Hot skills - Silverstream

Silverstream uses the Web to make diverse business functions available to any user, writes Nick Langley

Silverstream uses the Web to make diverse business functions available to any user, writes Nick Langley

What is it?
Analyst firm Gartner Group describes Silverstream as "primarily a supplier of J2EE-compliant frameworks for e-business portals and application construction and integration".

The company prefers to explain what it does in e-business terms, as prototyping, developing, assembling, deploying and hosting the Web Services that enable business functions. "Silverstream's complete environment for building services-oriented applications lets companies provide ubiquitous access to information and electronic processes - no matter where it resides - across the enterprise and trading network," it says.

Once a supplier of integrated application environments, Silverstream has recently moved into e-business construction frameworks, where it faces competition from the likes of Vignette and Broadvision.

Where did it originate?
Silverstream was founded in 1996 by a group of luminaries including senior technical staff from Lotus, Sybase and Citrix, and CEO David Litwack, co-founder of Powersoft.

What is it for?
There are two key elements to the latest release. The first is ePortal, which provides features for content creation; storage and caching; personalisation and user profiling; and workflow, using components that can be extended with Java.

The other is xCommerce, which provides an integrated environment for XML-based, Web-services-oriented applications development.

They come with various tools and adapters, such as those for 3270 terminal protocol and Cics/Cobol, message queuing, Java objects and RDBMS tables. The runtime environment runs on any J2EE-compliant application server.

What makes it special?
While Broadvision and Vignette are moving away from proprietary frameworks and development languages, Silverstream has already done so.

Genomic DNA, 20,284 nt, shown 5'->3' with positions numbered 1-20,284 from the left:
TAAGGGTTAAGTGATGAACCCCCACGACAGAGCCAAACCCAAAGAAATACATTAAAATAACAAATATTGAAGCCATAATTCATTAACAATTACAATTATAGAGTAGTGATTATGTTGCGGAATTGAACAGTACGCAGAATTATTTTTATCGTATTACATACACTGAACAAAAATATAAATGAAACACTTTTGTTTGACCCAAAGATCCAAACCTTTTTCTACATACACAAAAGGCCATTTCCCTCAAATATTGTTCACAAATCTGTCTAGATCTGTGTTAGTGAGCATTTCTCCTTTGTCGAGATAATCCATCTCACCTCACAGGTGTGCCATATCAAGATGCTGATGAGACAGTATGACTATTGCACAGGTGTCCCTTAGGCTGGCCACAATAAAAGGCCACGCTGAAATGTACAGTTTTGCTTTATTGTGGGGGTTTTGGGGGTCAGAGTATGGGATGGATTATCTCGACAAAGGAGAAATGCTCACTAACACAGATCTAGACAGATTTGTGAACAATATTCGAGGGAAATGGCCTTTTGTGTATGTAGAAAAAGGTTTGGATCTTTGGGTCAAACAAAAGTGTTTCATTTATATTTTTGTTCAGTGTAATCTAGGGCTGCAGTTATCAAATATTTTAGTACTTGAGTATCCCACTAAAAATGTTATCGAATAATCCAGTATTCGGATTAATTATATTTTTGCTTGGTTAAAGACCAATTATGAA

Silverstream offers its own application server, but will also support any other J2EE platform, including IBM's Websphere and BEA's Weblogic. The same goes for integrated development environments: Silverstream has its own, but supports others such as JBuilder or WebGain's Visual Cafe.

How difficult is it?
Java, Javabeans, EJB, and JSP developers can all work in their native mode, or use the Java integrated development environments (IDEs) mentioned above. But Gartner warns, "These IDEs are for Java professionals, not casual developers."

Where is it used?
Partners include Sybase, Sun, Netscape and Microsoft. Customers include Deutsche Bank, Siemens IT Services, Chubb Insurance, Johnson and Johnson, Glaxo Smithkline, MCIWorldCom and Wincanton Logistics.

What does it run on?
Silverstream says its service-oriented architecture can integrate "whatever services you like: Web Services, Cics, MQ Series, 3270 Screens, EJBs, relational databases, HTML Web pages, etc".

Despite its hefty European presence, Silverstream relegates European training and events to hard-to-find pages on its

US-centric Web site. Try for UK training partners. There are also informal seminars in the UK and around Europe. Alternatively, call the UK office on 01442-860500.

Rates of pay
Demand for Silverstream is growing. Experienced developers get £35,000 to £40,000. There are few opportunities for the inexperienced, despite the relative newness of the skill. "Architects" and consultants can expect £75,000 to £85,000.

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